The examples persist, as barbaric as they are surreal.
If one is to believe the Chinese propaganda department, cases of entire families being detained are supposed to be rare. When asked by BBC reporter John Sudworth during a state-organized visit about the detention of entire families, Xu Guixiang – a senior official from the Xinjiang propaganda department – laughed and said:
“If all family members have been sent to education training centers, that family must have a severe problem. I’ve never seen such a case.”
While Mr. Xu’s reply can be interpreted as true in a certain narrow context (for example, by focusing only on the “training centers” and defining “all family members” very broadly), it is a reply that is either dishonest or ignorant in any pragmatic sense. In addition to the better publicized cases mentioned above, the detention – and, sometimes, sentencing – of multiple family members is not rare at all, and can be observed statistically.
Of the now 3944 documented ethnic-minority individuals reported as detained in the Xinjiang Victims Database (not including victims with low/undetermined-quality entries), 980 (24.85%) have at least one documented detained relative as well. Furthermore, 982 among the 3944 (24.90%) are explicitly reported as being sentenced. For these victims, 230 (23.42%) have at least one relative who is explicitly reported as being sentenced also. In more brute terms, this sample of approximately four thousand – if representative – suggests that:
Around a quarter of the ethnic minorities detained in Xinjiang have been given prison sentences. For all who have been, around a quarter were not the only ones from their families sentenced.
This “quarter-quarter” statistical rule is also inevitably conservative, as those not reported as being explicitly sentenced are reported as being either in camp, in police custody, or in one of the three aforementioned detention types but without it clearly determined which one. Given the reports of some camp detainees being sentenced, the fact that police custody is often a prelude to a prison sentence, and that undetermined forms of hard detention include these two forms and prison also, it is then fact that some portion of the remaining ~75% has been sentenced too. The news just hasn’t reached yet.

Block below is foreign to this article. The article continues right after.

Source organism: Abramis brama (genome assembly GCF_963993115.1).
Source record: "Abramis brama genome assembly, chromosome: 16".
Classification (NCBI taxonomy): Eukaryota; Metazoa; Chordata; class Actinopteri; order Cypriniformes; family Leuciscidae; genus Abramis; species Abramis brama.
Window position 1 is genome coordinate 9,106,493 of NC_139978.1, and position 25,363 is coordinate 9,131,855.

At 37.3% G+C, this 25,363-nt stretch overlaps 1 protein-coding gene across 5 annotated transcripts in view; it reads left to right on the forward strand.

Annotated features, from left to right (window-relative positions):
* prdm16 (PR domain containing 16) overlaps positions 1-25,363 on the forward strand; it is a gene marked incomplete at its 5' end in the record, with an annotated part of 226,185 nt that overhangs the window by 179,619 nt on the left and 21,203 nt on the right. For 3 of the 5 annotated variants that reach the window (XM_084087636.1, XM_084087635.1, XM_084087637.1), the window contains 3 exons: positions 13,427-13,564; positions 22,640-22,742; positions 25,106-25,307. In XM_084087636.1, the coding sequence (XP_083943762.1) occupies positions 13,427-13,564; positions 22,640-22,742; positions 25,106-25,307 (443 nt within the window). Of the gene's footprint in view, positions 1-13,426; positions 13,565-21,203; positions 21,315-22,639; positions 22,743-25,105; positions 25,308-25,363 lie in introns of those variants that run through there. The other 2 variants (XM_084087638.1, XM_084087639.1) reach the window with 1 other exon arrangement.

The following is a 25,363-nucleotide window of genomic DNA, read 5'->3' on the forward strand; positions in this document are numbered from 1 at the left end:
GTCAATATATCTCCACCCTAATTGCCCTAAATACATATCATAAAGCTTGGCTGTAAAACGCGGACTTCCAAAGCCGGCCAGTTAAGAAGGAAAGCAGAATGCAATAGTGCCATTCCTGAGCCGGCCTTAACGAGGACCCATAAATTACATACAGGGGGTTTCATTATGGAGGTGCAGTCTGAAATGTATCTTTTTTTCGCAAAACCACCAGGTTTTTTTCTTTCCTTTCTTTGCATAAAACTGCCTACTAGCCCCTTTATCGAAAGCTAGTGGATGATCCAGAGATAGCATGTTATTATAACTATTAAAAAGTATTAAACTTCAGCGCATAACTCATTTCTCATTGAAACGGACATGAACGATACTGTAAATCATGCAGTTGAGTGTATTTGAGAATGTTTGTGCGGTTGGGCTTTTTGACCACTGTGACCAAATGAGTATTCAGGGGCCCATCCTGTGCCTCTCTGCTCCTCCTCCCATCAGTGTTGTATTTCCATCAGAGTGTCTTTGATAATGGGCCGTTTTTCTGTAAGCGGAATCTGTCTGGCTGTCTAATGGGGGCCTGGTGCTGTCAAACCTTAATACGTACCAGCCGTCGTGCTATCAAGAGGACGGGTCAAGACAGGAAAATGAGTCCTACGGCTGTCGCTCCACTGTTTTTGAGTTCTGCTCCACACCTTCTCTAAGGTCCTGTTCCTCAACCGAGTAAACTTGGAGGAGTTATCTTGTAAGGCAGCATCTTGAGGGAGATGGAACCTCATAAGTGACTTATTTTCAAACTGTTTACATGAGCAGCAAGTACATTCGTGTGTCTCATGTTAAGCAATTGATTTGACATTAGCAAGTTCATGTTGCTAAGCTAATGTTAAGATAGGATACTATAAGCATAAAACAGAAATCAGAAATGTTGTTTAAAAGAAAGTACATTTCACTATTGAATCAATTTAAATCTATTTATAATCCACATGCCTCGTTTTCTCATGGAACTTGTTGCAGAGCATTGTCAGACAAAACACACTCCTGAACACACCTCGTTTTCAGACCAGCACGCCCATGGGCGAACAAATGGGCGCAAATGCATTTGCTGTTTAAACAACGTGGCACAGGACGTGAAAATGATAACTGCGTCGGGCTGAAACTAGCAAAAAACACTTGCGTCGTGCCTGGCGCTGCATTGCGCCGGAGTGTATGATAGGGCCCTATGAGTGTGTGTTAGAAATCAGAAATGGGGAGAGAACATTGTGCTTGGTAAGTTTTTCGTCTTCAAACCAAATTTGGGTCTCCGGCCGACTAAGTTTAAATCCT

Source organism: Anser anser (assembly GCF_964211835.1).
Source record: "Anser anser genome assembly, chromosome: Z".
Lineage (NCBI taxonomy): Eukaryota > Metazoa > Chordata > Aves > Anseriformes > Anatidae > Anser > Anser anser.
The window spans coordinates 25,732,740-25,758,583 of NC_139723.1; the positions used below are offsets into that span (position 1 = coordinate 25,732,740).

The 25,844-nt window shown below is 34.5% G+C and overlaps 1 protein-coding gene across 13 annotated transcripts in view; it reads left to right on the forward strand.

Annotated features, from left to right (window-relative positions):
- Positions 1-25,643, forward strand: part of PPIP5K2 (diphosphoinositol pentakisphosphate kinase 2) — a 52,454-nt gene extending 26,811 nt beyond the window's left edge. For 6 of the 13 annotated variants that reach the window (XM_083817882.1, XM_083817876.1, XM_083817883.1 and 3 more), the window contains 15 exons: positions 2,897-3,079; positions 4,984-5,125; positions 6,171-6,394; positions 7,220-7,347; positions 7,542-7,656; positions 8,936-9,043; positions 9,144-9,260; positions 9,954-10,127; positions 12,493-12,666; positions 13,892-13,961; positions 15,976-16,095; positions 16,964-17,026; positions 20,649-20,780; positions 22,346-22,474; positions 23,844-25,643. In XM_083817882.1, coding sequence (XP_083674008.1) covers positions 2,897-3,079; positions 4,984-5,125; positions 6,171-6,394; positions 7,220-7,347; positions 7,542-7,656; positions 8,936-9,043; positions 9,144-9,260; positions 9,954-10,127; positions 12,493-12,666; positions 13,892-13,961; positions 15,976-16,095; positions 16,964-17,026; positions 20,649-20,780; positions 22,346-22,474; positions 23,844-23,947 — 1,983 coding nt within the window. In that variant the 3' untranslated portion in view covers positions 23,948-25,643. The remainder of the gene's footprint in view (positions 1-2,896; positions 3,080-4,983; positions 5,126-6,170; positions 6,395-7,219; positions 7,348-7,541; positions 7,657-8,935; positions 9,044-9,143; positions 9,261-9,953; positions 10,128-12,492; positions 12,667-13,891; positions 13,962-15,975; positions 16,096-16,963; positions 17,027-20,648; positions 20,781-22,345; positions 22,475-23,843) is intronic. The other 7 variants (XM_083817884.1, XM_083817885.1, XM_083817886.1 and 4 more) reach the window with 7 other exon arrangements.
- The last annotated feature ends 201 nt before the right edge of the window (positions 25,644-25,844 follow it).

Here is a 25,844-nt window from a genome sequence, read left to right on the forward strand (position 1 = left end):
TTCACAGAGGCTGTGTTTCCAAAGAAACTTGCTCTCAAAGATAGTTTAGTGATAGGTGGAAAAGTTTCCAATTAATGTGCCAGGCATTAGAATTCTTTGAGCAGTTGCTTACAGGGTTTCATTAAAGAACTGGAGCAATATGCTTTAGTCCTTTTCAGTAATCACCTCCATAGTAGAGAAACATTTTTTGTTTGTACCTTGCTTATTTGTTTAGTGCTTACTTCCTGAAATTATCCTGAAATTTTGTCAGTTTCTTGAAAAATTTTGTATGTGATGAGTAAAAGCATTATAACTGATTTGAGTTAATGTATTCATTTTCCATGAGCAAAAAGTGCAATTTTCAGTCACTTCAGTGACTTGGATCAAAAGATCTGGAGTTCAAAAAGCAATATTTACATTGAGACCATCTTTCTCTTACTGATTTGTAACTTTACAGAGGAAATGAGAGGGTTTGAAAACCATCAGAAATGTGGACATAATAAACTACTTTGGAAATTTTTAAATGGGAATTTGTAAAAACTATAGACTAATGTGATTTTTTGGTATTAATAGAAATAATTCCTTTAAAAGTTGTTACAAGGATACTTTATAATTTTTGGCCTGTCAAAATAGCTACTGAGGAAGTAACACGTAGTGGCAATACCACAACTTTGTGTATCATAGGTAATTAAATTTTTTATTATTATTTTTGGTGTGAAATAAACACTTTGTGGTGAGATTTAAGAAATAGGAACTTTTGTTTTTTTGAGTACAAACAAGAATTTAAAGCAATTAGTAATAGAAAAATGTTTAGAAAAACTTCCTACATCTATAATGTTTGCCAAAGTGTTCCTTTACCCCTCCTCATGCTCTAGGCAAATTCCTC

There where it has, the relatives abroad – such as Nursiman, Abdurehim, Mehbube, Gulaisha, and Omerjan – have been speaking up relentlessly, and the issue is blatantly apparent when one listens to the testimonies, which have, since mid-2019, been predominantly focused on long and unjustified prison terms.
Uyghur Pulse, a project that collects video testimonies and uploads them to a dedicated channel on a monthly basis, has, since the August of 2019, amassed over 700 videos of Uyghurs outside of China testifying for their friends and relatives. Of these, approximately 50% mention victims who have been given prison terms, with those that don’t typically focusing on people who have simply vanished, in many cases missing for years. In the most recent monthly batch, which includes testimonies from 24 people with relatives in the region, an astounding 17 talk about relatives who have been sentenced. (In general, few of the testimonies on Uyghur Pulse talk explicitly about people in camps, with almost no such testimonies since late 2019.)
The same trend is echoed in the Kazakh diaspora, where the human rights organization Atajurt has done an unprecedented and colossal job of documenting the crisis in Xinjiang, uploading over 3000 video testimonies to their public YouTube channel. Of the 235 detained Kazakh victims testified for at some point in the past 12 months – the vast majority of these testimonies going through Atajurt – 202 (85.96%) are explicitly reported as being sentenced. Of the remainder, 2 are reported as being in custody, 9 in camp, and 22 in an undetermined form of hard detention.
The issue is devastating and gargantuan. And still, despite the evident scale and brutality, the victims’ voices continue to fall on deaf years, as almost nothing is being done or said explicitly about the sentencing of so many – a phenomenon not only as massive as the infamous camp system but also significantly more destructive, yet to which the world’s response has been tantamount, essentially, to that of a shrug and sigh.